Why Are Christians Told Not to Love the World? (1 John 2)

This article is part of the Tough Passages series.

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15Do not love the world or the things in the world. If anyone loves the world, the love of the Father is not in him. 16For all that is in the world— the desires of the flesh and the desires of the eyes and pride of life—is not from the Father but is from the world. 17And the world is passing away along with its desires, but whoever does the will of God abides forever.

To Love the World

This first imperative of this letter can be misunderstood if we fail to identify the “world” properly. “Things in the world” does not refer to creation; this is not a dualist call to be concerned only with spiritual rather than physical things. John can use “world” (kosmos) more positively, such as in God’s love for the world (John 3:16), Jesus as the propitiation for the sins of the world (1 John 2:2), or Jesus as the Savior of the world (1 John 4:14). In these instances mankind, the inhabitants of the world, is in view. They are opposed to God, but God still loves humanity and comes to redeem it. Quite often, however, the “world” is the realm, even the system, of rebellion against God (1 John 4:4–5). It does not know God or believers (1 John 3:1) and indeed hates believers (1 John 3:13). It is the realm of false prophets and the antichrist (1 John 4:1, 3), for “the whole world lies in the power of the evil one” (1 John 5:19). Into this realm of hostility Jesus came (1 John 4:17) in order to be the Savior, to redeem people out of this realm, allowing us to overcome the world (1 John 5:4–5).1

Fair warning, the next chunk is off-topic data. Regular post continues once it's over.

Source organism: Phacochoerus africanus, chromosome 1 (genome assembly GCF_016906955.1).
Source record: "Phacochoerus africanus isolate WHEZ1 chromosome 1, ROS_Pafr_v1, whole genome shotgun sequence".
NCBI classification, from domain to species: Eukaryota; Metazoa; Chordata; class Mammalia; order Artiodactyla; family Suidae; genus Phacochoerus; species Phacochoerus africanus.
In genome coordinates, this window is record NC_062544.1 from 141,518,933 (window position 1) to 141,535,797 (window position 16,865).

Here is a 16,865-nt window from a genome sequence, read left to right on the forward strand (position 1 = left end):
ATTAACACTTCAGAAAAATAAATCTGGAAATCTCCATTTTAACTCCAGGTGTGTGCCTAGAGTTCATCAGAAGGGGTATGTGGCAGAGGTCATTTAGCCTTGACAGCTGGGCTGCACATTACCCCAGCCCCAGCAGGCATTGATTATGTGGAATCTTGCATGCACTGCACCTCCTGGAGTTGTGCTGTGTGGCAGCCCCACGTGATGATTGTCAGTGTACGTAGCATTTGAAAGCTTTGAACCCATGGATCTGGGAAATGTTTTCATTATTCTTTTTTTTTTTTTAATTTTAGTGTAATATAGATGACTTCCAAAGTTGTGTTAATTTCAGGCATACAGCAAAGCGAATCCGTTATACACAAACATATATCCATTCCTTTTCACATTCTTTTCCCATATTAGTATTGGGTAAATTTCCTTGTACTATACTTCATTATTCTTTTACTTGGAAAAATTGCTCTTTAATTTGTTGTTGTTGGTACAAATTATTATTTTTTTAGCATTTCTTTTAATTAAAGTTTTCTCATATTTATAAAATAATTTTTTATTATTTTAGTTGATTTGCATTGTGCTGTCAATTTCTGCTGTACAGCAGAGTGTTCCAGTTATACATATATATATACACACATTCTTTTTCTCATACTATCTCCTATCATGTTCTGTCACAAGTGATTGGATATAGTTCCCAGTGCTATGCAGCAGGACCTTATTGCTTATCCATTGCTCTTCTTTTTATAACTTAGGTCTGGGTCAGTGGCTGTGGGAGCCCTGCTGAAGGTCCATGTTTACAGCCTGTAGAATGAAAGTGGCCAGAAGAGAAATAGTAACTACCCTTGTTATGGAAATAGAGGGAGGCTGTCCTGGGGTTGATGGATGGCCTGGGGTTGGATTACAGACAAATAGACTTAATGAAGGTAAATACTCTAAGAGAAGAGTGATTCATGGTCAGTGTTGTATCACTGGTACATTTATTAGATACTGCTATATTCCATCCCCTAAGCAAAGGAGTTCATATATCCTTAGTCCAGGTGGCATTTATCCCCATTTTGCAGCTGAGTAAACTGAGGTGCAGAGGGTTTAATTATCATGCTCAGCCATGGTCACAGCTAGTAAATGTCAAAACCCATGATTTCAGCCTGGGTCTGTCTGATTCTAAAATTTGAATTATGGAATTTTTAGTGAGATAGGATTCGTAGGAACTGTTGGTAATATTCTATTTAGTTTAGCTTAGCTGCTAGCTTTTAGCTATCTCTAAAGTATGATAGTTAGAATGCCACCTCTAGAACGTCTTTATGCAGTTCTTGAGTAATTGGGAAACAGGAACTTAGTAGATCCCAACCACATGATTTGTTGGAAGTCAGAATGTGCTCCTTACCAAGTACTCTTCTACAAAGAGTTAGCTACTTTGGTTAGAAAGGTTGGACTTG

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Thus John is not forbidding appreciation of creation or love for people. Rather he is warning against setting one’s affections on sin or behaviors inimical to God and his character. John “counsels strategic disavowals of loyalties to features of the world that would surely compromise the total devotion that is appropriate to God alone.”2